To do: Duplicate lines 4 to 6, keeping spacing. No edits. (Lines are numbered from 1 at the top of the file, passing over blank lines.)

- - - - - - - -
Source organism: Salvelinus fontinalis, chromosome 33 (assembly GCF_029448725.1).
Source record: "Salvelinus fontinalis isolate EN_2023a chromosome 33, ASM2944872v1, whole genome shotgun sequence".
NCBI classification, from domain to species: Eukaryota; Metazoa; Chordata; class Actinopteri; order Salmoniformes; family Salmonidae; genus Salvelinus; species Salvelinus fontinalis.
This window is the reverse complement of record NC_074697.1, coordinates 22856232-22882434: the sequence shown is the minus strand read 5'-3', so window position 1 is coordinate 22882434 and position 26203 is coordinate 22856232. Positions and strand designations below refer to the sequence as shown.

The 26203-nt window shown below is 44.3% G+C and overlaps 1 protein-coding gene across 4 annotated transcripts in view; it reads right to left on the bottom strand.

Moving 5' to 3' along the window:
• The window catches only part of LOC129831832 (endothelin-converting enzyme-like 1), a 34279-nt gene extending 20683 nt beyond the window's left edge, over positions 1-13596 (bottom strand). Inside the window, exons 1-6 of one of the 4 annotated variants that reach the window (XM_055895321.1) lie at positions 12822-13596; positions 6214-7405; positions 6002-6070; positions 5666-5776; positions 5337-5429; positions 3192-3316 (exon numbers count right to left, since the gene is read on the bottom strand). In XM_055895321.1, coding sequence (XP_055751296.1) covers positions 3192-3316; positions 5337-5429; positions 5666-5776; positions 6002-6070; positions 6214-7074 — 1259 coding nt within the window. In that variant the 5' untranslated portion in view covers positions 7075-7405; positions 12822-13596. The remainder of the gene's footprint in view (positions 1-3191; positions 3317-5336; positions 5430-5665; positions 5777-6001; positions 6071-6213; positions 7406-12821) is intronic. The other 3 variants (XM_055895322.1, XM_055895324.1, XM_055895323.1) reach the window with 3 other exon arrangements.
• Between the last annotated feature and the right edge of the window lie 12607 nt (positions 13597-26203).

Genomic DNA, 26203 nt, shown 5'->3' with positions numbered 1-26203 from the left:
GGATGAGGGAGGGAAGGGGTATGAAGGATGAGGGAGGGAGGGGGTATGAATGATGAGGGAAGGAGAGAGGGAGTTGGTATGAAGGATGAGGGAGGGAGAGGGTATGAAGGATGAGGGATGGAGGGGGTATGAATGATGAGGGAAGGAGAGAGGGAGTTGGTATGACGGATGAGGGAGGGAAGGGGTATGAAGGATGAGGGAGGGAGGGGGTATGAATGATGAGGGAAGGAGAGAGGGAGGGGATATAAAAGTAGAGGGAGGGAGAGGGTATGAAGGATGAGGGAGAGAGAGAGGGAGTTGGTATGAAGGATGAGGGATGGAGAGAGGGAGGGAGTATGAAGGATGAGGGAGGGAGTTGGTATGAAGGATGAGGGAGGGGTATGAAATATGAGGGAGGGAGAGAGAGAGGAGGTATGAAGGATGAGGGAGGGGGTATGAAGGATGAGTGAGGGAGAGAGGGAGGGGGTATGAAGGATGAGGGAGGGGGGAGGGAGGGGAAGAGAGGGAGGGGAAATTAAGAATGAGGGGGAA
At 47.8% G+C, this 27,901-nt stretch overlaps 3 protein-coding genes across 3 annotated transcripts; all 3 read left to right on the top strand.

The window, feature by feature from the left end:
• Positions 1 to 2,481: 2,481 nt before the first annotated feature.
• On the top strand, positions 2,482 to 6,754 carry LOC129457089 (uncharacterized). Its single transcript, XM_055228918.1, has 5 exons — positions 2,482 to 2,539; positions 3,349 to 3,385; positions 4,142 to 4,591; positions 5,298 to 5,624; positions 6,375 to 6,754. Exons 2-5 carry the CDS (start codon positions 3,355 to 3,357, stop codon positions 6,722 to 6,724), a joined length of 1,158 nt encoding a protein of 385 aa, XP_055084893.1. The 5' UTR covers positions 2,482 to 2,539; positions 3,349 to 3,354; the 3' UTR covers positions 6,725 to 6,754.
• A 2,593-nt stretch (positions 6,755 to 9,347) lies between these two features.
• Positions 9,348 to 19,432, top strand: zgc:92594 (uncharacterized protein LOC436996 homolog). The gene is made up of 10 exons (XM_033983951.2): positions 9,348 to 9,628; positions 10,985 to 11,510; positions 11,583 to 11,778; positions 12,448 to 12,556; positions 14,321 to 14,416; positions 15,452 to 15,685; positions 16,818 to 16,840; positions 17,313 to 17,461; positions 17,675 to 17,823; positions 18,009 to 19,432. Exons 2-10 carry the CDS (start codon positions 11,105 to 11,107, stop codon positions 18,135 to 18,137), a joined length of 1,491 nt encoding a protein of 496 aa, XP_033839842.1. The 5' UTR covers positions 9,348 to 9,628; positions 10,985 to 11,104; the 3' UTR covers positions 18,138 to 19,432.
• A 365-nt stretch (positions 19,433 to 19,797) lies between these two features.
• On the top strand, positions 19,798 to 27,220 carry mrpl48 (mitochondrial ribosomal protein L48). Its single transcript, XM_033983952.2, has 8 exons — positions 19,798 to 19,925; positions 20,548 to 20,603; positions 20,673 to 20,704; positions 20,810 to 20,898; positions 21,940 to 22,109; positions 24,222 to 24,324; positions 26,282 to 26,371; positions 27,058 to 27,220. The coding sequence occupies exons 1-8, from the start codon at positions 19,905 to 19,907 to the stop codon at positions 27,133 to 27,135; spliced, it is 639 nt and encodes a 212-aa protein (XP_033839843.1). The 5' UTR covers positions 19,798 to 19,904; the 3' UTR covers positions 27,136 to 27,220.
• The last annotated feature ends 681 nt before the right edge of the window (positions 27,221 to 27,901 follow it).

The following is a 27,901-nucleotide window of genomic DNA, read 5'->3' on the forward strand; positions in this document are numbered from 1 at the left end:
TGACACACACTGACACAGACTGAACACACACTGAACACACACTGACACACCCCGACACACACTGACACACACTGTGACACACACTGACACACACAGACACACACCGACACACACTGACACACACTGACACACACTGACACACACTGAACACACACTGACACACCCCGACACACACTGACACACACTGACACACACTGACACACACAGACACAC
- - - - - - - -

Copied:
This window is the reverse complement of record NC_074697.1, coordinates 22856232-22882434: the sequence shown is the minus strand read 5'-3', so window position 1 is coordinate 22882434 and position 26203 is coordinate 22856232. Positions and strand designations below refer to the sequence as shown.

The 26203-nt window shown below is 44.3% G+C and overlaps 1 protein-coding gene across 4 annotated transcripts in view; it reads right to left on the bottom strand.

Moving 5' to 3' along the window: